Mill states that humans have a popular goal of happiness that is achieved through internal as well as external actions. On the other hand, Meng-tzu declares that human beings are born with four basic virtues. However, if that were the truth of mankind’s principles, wars would be inexistent. Peace would cross from one corner of the world to the other because people could share compassion with each other. Everybody would have a sense of shame and sense of right and wrong from the beginning of his or her time. Thus, people could create international peace because each and every being would know what is morally correct and would learn from his or her mistake through self-shame. But wars do exist on this world, and utilitarianism defines the reason for war among human beings. Groups of people fight wars to achieve a popular goal. A goal requires obligation, known in utilitarianism jargon as internal and external sanctions. These sanctions are the forces that are outward and within a being that decides the beliefs, values, and actions of a human being. Meng-tzu philosophy cannot cover some of the life-changing actions of human beings and has too many exceptions. Thus, his philosophy needs to be more specific and open-minded and needs take international events in consideration.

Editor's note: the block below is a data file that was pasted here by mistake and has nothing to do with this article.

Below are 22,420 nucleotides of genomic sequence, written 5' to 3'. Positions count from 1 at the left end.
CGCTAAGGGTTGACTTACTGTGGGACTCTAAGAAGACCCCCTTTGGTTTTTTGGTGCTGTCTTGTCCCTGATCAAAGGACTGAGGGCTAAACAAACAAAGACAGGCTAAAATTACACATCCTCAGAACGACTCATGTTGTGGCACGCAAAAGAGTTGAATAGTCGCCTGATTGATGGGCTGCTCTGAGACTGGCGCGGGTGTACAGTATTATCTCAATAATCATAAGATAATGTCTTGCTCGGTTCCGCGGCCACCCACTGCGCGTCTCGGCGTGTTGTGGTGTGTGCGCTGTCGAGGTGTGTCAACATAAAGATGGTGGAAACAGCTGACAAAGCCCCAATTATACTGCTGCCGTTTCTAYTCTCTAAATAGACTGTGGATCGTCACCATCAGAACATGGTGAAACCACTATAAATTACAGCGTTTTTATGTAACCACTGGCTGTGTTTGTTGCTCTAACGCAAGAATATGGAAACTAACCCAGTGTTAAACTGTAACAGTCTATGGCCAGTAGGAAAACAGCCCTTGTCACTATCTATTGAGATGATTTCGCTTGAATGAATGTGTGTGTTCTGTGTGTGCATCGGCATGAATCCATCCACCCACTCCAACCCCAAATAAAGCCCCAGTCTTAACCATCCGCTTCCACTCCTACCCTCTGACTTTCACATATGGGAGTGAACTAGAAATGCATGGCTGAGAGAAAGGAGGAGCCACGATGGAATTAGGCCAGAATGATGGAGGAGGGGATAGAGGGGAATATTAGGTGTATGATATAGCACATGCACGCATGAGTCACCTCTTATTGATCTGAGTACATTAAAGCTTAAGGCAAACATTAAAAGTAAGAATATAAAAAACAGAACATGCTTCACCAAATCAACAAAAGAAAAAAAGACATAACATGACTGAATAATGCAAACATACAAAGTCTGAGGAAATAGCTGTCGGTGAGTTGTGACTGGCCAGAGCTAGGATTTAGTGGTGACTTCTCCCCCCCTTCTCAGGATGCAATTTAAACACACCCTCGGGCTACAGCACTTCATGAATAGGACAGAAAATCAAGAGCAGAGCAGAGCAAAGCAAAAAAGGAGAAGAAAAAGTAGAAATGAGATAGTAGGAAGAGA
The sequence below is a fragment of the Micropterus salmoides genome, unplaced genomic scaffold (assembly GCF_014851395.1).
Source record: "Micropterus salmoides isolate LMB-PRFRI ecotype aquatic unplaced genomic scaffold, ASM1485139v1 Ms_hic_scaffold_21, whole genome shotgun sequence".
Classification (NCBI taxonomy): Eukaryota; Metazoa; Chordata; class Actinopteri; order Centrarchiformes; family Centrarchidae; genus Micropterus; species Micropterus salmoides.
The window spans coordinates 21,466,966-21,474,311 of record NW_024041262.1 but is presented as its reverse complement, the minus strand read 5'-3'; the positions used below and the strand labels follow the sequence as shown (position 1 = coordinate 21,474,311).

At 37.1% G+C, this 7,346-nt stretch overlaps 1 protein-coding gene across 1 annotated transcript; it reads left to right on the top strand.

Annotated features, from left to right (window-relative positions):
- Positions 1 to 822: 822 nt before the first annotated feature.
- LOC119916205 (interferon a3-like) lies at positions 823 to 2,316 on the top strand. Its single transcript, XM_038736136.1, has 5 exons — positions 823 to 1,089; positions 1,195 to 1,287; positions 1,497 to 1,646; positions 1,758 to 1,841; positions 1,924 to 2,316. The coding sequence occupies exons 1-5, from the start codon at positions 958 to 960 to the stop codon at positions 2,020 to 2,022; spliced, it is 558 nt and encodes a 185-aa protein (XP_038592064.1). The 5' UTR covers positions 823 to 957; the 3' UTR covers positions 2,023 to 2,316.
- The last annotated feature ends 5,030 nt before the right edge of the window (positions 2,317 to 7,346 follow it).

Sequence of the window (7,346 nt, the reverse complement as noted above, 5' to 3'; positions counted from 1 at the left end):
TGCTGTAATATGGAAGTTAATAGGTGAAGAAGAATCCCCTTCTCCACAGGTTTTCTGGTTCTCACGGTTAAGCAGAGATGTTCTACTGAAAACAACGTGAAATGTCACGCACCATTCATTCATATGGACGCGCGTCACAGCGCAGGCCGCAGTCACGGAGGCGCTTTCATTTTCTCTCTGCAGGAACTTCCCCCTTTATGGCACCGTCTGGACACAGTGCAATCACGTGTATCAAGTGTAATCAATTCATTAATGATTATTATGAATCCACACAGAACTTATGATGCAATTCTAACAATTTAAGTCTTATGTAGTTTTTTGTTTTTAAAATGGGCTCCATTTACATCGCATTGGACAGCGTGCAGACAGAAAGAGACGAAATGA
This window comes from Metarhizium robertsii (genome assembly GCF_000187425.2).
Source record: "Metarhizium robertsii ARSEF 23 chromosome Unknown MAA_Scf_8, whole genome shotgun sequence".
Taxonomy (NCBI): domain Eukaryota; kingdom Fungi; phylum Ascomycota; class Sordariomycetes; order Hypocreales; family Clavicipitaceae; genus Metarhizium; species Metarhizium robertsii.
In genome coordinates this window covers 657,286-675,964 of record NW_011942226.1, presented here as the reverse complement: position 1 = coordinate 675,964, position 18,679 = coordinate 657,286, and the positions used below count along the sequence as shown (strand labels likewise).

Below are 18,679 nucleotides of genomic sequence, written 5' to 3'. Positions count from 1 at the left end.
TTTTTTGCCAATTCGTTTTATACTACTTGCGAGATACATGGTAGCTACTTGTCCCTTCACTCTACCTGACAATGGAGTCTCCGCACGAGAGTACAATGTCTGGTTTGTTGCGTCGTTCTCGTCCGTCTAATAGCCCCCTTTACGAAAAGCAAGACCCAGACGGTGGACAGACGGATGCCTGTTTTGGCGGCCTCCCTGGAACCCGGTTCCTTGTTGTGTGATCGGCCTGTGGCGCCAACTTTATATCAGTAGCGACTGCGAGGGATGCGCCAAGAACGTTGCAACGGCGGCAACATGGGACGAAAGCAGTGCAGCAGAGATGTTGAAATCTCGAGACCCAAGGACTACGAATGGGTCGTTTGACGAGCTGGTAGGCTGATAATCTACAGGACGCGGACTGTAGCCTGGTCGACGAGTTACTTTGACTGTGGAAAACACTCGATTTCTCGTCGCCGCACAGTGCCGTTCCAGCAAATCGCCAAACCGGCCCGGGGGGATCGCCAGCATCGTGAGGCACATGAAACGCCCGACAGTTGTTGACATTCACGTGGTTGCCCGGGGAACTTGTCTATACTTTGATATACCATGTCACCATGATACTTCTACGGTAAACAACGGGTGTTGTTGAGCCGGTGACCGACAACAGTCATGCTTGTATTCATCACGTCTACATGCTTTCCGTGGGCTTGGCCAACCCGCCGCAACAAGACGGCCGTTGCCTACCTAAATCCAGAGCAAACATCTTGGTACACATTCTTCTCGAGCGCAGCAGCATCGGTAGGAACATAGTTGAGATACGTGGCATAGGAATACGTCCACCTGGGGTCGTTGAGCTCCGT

The psychology of humans is not at its best, for human beings create institutions to mold or perfect the mind. If humans were born with all four basic virtues, they would not need these institutions, such as schools. Society would not need rules either because hypothetically, people follow them naturally. Institutions apply an external force among human beings. Schools enforce rules so that students could behave appropriately and properly. Thus their sense of morality can determine their greatest happiness. Human beings develop moral sense and behavior through a variety of institutions throughout their life. According to the book Lord of the Flies, human beings all have at least a sliver of savagery and primal instinct in their soul. Institutions block off this inhumane trait from their people, but once the institutions disappear, civilization crumbles. Governments exist for the enforcement of civilization among their people. Meng-tzu implies that people do need these institutions to carve their essence because their essence already contains a sense of shame, an ability to yield to others, compassion, and sense of right and wrong. But humans do have institutions, thus, mankind believes it does need institutions and rules to maintain a civilized society.
Utilitarianism is more in-depth of human behavior than Meng-tzu’s philosophy. Meng-tzu’s philosophy of four virtues is overgeneralized and needs to be much more specific about when, why, and how people apply these genetic virtues into their principles. Utilitarianism is a modern philosophy and applies to this century where international events occur and institutions are many. Thus, Mill is correct since his philosophy is appropriate and exceptional, especially in the current era of this century.